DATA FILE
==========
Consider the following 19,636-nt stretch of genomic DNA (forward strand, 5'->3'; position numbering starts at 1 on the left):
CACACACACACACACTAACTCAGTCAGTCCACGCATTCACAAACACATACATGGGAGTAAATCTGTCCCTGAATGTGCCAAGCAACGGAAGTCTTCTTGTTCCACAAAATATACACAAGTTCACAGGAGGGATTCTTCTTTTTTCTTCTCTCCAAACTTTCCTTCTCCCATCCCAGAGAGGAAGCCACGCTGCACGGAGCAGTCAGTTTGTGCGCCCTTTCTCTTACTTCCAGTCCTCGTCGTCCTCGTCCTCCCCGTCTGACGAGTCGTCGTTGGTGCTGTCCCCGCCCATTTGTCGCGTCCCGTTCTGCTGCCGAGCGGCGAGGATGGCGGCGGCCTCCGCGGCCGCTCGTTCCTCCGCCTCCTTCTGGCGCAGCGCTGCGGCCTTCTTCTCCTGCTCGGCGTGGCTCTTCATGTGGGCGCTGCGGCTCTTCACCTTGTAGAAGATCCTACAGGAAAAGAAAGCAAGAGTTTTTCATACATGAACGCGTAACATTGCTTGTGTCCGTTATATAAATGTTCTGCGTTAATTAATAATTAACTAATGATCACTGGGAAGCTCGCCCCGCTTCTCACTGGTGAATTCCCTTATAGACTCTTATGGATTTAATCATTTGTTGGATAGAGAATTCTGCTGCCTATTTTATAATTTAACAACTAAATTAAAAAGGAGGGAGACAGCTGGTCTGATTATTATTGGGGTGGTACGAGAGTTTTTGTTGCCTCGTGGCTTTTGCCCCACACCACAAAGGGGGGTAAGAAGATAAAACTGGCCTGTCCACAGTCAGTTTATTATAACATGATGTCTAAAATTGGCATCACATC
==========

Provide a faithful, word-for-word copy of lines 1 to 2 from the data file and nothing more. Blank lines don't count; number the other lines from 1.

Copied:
Consider the following 19,636-nt stretch of genomic DNA (forward strand, 5'->3'; position numbering starts at 1 on the left):
CACACACACACACACTAACTCAGTCAGTCCACGCATTCACAAACACATACATGGGAGTAAATCTGTCCCTGAATGTGCCAAGCAACGGAAGTCTTCTTGTTCCACAAAATATACACAAGTTCACAGGAGGGATTCTTCTTTTTTCTTCTCTCCAAACTTTCCTTCTCCCATCCCAGAGAGGAAGCCACGCTGCACGGAGCAGTCAGTTTGTGCGCCCTTTCTCTTACTTCCAGTCCTCGTCGTCCTCGTCCTCCCCGTCTGACGAGTCGTCGTTGGTGCTGTCCCCGCCCATTTGTCGCGTCCCGTTCTGCTGCCGAGCGGCGAGGATGGCGGCGGCCTCCGCGGCCGCTCGTTCCTCCGCCTCCTTCTGGCGCAGCGCTGCGGCCTTCTTCTCCTGCTCGGCGTGGCTCTTCATGTGGGCGCTGCGGCTCTTCACCTTGTAGAAGATCCTACAGGAAAAGAAAGCAAGAGTTTTTCATACATGAACGCGTAACATTGCTTGTGTCCGTTATATAAATGTTCTGCGTTAATTAATAATTAACTAATGATCACTGGGAAGCTCGCCCCGCTTCTCACTGGTGAATTCCCTTATAGACTCTTATGGATTTAATCATTTGTTGGATAGAGAATTCTGCTGCCTATTTTATAATTTAACAACTAAATTAAAAAGGAGGGAGACAGCTGGTCTGATTATTATTGGGGTGGTACGAGAGTTTTTGTTGCCTCGTGGCTTTTGCCCCACACCACAAAGGGGGGTAAGAAGATAAAACTGGCCTGTCCACAGTCAGTTTATTATAACATGATGTCTAAAATTGGCATCACATC